First course, something light to whet your appetite...
In my ramble yesterday about last Thursday's Richardson City Council meeting, I made a lot of trial analogies. This despite my firm intention of hammering home the point that the council meeting was in no way a legal proceeding. But one reader said I missed one analogy by not noting the symbolism of the name of one person in our little drama, the most effective questioner, Councilmember "Justice." He was right. But I defer to John Barth, who included some advice in his novel, "The Floating Opera," that I've always thought was worth following.
At the curb in front of a large funeral parlor a sleek black hearse was parked...As I approached, a fat black pussycat scarred with experience and heavy with imminent kittens, trotted wearily out of a hydrangea bush beside the undertaker's porch into the sun, and for no discernible reason, curled plumply in the middle of the sidewalk and closed her eyes. Just then the door opened, and the pallbearers came out bringing the casket. Their path was diverted, but not greatly, by the pregnant cat. Some of the pallbearers smiled, and an employee of the funeral home nudged the cat aside with his toe...I smiled and walked on. Nature, coincidence, can often be a heavy-handed symbolizer. She seems at times fairly to club one over the head with significance such as this clumsy "life-in-the-face-of-death" scenario, so obvious even in its details that it was embarrassing...So reader, should you ever find yourself writing about the world, take care not to nibble at the many tempting symbols she sets squarely in your path...Develop, if you can, the technique of the pallbearers and myself: smile, to be sure, but walk on and say nothing, as though you hadn't noticed.Source: The Floating Opera.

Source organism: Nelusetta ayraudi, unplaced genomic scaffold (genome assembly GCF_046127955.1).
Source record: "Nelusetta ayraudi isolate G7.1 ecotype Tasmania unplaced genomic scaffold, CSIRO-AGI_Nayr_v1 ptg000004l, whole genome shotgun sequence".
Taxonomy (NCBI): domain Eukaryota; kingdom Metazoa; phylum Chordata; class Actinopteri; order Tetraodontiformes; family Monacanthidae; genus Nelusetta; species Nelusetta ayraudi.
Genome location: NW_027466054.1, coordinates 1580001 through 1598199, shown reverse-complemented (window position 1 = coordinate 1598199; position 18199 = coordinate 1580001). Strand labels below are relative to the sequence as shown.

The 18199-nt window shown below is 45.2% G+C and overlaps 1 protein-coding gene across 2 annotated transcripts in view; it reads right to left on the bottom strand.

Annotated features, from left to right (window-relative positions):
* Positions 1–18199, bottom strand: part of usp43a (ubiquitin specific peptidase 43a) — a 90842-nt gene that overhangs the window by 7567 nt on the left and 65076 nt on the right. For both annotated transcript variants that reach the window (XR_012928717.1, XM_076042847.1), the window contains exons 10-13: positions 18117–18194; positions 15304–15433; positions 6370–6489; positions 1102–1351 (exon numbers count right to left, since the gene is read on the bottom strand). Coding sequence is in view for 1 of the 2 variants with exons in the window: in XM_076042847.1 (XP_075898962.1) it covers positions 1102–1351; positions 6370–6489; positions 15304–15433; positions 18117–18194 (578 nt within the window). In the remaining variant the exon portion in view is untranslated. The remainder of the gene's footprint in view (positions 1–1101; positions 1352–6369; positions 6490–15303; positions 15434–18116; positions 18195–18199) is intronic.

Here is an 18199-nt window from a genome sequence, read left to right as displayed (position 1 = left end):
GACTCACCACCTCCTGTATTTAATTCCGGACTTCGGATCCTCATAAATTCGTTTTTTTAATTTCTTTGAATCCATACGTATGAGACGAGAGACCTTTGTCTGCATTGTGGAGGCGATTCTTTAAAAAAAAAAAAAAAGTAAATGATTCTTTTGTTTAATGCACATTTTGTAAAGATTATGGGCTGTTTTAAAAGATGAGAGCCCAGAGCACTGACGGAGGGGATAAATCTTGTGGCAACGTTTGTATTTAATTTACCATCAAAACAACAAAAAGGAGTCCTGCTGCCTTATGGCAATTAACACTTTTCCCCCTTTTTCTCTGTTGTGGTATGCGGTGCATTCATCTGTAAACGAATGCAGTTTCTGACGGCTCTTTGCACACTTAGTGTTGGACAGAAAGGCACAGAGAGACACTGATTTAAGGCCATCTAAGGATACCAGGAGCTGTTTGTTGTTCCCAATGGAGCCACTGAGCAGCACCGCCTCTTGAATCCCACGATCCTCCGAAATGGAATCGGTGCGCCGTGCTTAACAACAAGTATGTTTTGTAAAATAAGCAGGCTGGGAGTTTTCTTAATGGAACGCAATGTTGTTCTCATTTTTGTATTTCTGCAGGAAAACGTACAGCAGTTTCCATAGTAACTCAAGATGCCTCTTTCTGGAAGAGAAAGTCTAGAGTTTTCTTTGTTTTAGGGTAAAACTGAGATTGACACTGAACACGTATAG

So I listened to councilmember Justice ask her questions, smiled, and moved on. Now is your appetite ready for the heavy main course I've prepared for you?
In a serious response, another reader who wants to remain anonymous said, "The council deserves kudos for displaying great restraint in not ripping the elephant (not) in the room to shreds." My correspondent then proceeded to rip Officer Walker to shreds herself. Her criticism focuses on Walker declining to be interviewed in the investigation, Walker not lining up fellow officers to join her public complaint, and Walker not being "armed with evidence" when she filed her complaint with the City. She says Walker looks like a disgruntled employee and worse, a coward.
My correspondent makes some good points and some outrageously bad ones. A "coward"? That doesn't deserve the dignity of a response. But I'm not going to defend Walker. She is capable of doing that herself, if and when she gets to tell her story to an independent and impartial investigator. Instead, I want to say that in my blog posts, I didn't spend much time defending Walker BECAUSE SHE WASN'T ON TRIAL.
As Mayor Voelker said, "At the heart of this is how does a city monitor the performance and measure the productivity of officers?"
As far as I'm concerned, Walker could have been fictitious and an investigation would still have been needed. Even if she didn't exist, most of what I wrote would still have applied. I didn't depend on what Walker said to form my opinions. I relied on the City's own hired investigator Wayne Olson's own report.
I understand that reasonable people might come to a different conclusion, but I consider what Olson reported to be damning even with no testimony from Walker. What he wrote came from interviewing just two patrol officers, two sergeants, a detective and two police chiefs. And having access to some undetermined number of written performance evaluations. He felt he learned enough from that to acquit the department of running an illegal ticket quota system. I felt I learned enough from that to reach the opposite conclusion. That is what is worth a lot more discussion than the City Council gave it Thursday evening, not Walker's methods in bringing this to our attention.